Unifying mobile interfaces: The prospects of USB technology
Sponsored content [Friday 27 June 2014]
USB 3.0 provides 5Gbps of data throughput, which is 10x faster than USB 2.0, and USB 3.0 provides additional power for charging mobile devices. It has been rapidly adopted into all mainstream PCs and many peripheral applications today. While USB 3.0 breaks new grounds and enables several new applications, there are still some areas where USB 3.0 does not provide enough performance, and that is when dealing with fast SSD and UHD video transmissions. With various other transmission interfaces, such as the MHL, HDMI, Display Port, Wi-Di/Wi-Gig, and Thunderbolt, facing challenges, the USB-IF has developed the next-generation USB 3.1 specification that provides a 10Gbp transmission speed and has also developed a new USB connector specification called Type-C that is optimized for mobile devices. The new connector is able to provide enhanced video and audio transmissions as well as increasing the charging current. With the combination of USB 3.1 and the new connector, mobile devices may become unified with a common interface.
PC is transitioning towards personalized computing
David Hsu, Associate VP of Product Marketing for VIA Labs, Inc. (VLI), indicated that VLI has positioned itself as a USB 3.0 market leader for the past five years. The USB Type-C connector has generated much buzz in the industry and was actually jointly proposed by Apple, Google, Intel, and Microsoft to the USB-IF Association based on the mobile device trends. And VLI was the only IC firm from Taiwan invited to discussions arranged by USB-IF.
While there has been much speculation about the possibility of the personal computer (PC) market consolidating with only tablets and notebooks remaining, Hsu believes that the trend of the future should be observed in terms of personalized computing. All of the mobile devices are still actually based on the PC platform with CPUs, chipsets and peripheral support. But it's like buying a car: consumers' needs will give rise to various additional purchase choices.
Pros and cons of various interfaces: An attempt to create the perfect peripheral connection
Hsu mentioned that today's tablets already have four-core or even eight-core CPU computing capabilities. The only difference is that tablets do not have the powerful peripheral expansion capability as that of PCs or notebooks. If USB 3.0 hubs can be used to connect the related peripherals, tablets can do any work that any PC or notebook can do. Hsu showed a table comparing the applications and conveniences provided by the various peripherals. The widely known consumer interfaces currently on the market are HDMI, Display Port, MHL Wi-Di (Cast), Bluetooth, Wi-Gig, Dock Port, and Thunderbolt. The list provided compared these interfaces in terms of data transmission, audio transmission, video transmission, power charging, peripheral input, hardware cost, etc. The results indicated that each interface has its own strengths and application preferences, but they are still not perfect when compared to the USB 3.0 and USB Type-C connector.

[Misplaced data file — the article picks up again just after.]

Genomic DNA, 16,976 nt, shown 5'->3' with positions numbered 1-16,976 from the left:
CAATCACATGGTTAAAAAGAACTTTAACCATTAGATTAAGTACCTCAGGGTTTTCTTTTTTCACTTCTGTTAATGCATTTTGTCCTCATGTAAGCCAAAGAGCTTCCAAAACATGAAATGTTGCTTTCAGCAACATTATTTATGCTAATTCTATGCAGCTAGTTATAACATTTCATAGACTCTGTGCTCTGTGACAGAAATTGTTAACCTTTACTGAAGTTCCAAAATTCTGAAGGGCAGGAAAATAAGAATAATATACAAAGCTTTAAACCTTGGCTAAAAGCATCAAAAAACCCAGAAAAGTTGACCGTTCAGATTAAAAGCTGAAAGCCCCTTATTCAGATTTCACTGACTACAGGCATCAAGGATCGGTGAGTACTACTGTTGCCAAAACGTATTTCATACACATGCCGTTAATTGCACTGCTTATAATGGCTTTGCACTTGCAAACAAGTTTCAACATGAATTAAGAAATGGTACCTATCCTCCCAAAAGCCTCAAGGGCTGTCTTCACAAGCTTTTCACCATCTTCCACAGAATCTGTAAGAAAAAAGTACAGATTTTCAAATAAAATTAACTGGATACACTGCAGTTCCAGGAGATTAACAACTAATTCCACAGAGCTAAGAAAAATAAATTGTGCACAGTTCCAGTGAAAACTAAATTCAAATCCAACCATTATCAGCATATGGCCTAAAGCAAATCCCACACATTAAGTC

USB 3.0 performs better in terms of data transfer, audio, external power supply, and peripheral input; and its hardware cost is low. The only area where it has mediocre performance is in video transmission, where CPU compression is required. The new USB Type-C connector has made significant improvements on video transmission, and can synchronize data transmission and sound/video output without delay. It supports stronger charging functions, and is expected to become the unified and perfect peripheral interface choice that can satisfy all of the application needs.
Current market conditions of USB 3.x and the new USB specifications
Hsu indicated that the transmission speed of USB 3.1 will increase to 10Gbps and will adopt the 128b/132b encoding. The theoretical transfer rate is 1 GB/s, which is 2.4 times faster than the actual tested speed of 400MB/s provided by USB 3.0 with 5Gbps and 8b/10b encoding. The new USB Power Delivery (UPD 2.0) can provide 5/12/20V of voltage and 3/5A of current output, with the overall charging power at 35/65/100W.